An employee enduring workplace sexual harassment.

Signs You’ve Been the Victim of Workplace Sexual Harassment

In any professional setting, the well-being of employees should be the top priority. However, sexual harassment in the workplace is a persistent issue that not only undermines this safe environment but also leaves a deep impact on the lives and careers of those who experience it. Recognizing the signs of sexual harassment is a crucial step towards addressing and eventually eradicating it from the workplace. In our latest blog post, we will walk you through clear signs of workplace sexual harassment and discuss what to do if you believe you are a victim.

Understanding Workplace Sexual Harassment

Before we can discuss the warning signs, it's important to understand what constitutes sexual harassment. Defining sexual harassment is not always straightforward, as it can range from unwelcome sexual advances and requests for sexual favors to other types of verbal or physical harassment of a sexual nature. It creates an uncomfortable or hostile work environment and interferes with an individual's work performance. There are two main types:

  • Quid Pro Quo – This occurs when an employer or superior makes an employee's job contingent on sexual favors or when an employee is subjected to unwanted sexual advances or behavior in return for some employment benefit.
  • Hostile Work Environment – This type involves pervasive or severe behavior that creates an intimidating, hostile, or offensive work environment.

Signs You've Been the Victim of Workplace Sexual Harassment

Recognizing the signs of sexual harassment is an important first step in addressing the issue. Here are some common red flags to be aware of:

  • Inappropriate Comments or Jokes – Sexually explicit discussions, jokes, or comments that make you feel uncomfortable in the workplace are a clear sign of harassment.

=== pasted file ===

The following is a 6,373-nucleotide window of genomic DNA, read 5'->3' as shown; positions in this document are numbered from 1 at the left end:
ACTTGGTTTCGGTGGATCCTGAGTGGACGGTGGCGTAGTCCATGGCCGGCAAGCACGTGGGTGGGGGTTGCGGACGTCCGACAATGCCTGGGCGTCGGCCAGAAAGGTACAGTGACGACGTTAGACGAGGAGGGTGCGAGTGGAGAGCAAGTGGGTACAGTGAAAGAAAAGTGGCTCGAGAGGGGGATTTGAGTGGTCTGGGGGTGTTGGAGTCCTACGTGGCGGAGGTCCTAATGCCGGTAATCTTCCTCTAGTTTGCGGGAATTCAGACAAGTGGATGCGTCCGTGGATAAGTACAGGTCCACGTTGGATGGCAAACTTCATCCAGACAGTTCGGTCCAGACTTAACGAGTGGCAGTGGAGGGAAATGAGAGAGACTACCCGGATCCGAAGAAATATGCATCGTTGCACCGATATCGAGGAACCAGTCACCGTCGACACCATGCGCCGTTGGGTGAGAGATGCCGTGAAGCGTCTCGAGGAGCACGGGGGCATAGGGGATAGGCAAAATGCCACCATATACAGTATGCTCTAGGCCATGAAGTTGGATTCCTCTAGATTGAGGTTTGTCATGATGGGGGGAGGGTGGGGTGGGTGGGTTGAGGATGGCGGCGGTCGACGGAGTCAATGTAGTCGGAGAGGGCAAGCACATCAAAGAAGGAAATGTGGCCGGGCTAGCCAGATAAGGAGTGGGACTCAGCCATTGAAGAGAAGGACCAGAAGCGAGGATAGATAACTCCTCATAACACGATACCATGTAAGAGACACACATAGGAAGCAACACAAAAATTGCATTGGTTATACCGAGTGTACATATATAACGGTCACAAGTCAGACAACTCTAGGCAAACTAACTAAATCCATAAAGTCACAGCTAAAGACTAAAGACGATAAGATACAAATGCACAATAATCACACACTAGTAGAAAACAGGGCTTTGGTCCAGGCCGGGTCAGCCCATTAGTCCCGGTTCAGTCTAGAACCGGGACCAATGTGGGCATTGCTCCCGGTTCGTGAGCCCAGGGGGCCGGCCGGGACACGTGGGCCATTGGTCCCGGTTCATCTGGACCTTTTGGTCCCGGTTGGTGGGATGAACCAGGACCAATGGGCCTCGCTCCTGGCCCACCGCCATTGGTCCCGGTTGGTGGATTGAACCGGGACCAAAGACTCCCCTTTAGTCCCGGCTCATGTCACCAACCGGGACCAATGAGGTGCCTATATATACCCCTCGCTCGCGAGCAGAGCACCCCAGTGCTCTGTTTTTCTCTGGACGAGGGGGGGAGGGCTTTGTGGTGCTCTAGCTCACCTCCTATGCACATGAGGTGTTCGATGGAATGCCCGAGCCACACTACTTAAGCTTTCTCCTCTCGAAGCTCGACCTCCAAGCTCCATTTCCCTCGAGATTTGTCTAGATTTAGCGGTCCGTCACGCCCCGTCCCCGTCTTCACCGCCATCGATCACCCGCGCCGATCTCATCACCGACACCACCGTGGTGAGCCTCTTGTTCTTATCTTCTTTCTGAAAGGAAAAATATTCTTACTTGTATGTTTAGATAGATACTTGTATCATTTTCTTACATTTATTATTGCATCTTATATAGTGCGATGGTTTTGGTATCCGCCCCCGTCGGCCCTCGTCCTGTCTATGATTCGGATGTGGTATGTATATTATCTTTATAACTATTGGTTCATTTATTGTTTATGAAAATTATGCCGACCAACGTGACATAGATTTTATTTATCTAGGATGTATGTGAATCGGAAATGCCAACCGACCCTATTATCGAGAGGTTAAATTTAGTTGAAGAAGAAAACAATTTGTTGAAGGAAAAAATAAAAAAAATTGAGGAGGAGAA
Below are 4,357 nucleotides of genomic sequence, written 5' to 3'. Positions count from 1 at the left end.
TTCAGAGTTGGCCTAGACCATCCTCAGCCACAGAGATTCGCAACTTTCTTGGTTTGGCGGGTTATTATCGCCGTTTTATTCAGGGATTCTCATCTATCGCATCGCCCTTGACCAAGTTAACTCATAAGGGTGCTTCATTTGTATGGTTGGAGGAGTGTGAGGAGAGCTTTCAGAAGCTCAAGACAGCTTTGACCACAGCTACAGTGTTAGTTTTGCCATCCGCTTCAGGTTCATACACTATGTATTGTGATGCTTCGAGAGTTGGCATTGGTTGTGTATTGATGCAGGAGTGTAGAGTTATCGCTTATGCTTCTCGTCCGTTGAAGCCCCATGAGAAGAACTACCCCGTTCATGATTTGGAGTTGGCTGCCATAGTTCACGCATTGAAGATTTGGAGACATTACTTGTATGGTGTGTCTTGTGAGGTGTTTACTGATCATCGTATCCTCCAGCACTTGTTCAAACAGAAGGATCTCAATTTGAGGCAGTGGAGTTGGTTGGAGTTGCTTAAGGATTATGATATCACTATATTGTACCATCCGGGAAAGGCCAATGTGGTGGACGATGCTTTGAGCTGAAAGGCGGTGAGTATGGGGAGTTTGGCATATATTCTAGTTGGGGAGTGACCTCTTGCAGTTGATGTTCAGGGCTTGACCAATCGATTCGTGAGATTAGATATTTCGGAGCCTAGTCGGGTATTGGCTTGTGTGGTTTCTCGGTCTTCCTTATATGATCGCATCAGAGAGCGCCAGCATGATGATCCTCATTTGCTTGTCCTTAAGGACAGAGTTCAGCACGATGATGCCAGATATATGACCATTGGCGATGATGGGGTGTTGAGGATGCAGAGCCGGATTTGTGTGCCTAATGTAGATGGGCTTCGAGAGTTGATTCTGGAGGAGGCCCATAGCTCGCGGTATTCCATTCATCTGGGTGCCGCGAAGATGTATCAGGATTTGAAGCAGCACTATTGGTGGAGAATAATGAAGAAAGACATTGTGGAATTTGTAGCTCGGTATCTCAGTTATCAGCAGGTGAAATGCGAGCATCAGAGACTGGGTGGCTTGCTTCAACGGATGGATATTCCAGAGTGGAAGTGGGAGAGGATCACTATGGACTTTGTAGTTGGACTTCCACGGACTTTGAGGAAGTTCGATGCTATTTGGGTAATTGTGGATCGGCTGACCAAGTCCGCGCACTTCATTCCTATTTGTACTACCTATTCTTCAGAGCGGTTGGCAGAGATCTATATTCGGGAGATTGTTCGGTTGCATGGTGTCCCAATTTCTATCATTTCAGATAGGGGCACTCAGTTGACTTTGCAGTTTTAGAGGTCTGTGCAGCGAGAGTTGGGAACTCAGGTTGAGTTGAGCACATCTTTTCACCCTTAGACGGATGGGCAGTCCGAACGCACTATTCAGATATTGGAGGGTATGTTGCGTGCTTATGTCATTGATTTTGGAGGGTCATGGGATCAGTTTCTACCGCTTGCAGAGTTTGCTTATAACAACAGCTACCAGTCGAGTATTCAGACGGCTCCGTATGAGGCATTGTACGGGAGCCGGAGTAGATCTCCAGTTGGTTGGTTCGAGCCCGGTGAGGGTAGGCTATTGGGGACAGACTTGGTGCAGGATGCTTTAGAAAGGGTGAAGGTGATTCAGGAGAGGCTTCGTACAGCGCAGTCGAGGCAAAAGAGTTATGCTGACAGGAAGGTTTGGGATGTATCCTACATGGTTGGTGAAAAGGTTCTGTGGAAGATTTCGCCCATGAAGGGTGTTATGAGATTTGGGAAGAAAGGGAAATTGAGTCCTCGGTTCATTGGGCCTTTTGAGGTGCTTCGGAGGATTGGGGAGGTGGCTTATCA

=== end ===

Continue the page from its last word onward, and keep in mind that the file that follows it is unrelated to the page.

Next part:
• Unwanted Advances or Physical Contact – Inappropriate touching, hugging, or any physical contact without consent can constitute sexual harassment.
  • Display of Explicit Material – Sharing or displaying material of a sexual nature (e.g., images, videos, or messages) in the workplace is inappropriate and a form of harassment.
  • Retaliation for Refusal – If your rejection of sexual advances results in negative treatment, such as a demotion, loss of privileges, or change in job duties, this is a serious sign of harassment.
  • Gender-Based Insults or Slurs – Using derogatory language or terms to belittle or demean an individual based on their gender can be a form of sexual harassment.
  • Exclusion and Isolation – Being singled out and excluded from company activities or important meetings after refusing advances can indicate a hostile work environment.
  • Pattern of Behavior – When there is a consistent pattern of any of the above behaviors from the same individual(s) or within the company, it can indicate a larger problem.

Responding to Workplace Sexual Harassment

If you suspect you are being sexually harassed, it's important to take action. Here's what you can do.

Document the Incident(s)

Keep a record of the date, time, location, and details of each incident, as well as any witnesses present. This documentation will be crucial if further action is necessary.

Report the Harassment

Notify your supervisor, HR department, or a designated point of contact about the harassment. Many organizations have specific procedures for handling these situations, so it's important to follow them.

Seek Support

Reach out to trusted colleagues, friends, or family members to discuss your experience and seek emotional support.

Know Your Rights

Familiarize yourself with the company's sexual harassment policy and your legal rights. You may also want to consider seeking legal counsel to understand your options.

Remember, you have the right to work in an environment free from harassment, and seeking help is the first step towards making that a reality.

Do you have a workplace sexual harassment claim? At The Law Firm of John P. Mahoney, Esq., Attorneys at Law, PLLC, our legal team has more than 30 years of federal employment law experience. Give us a call at (202) 350-3881 or contact us online today.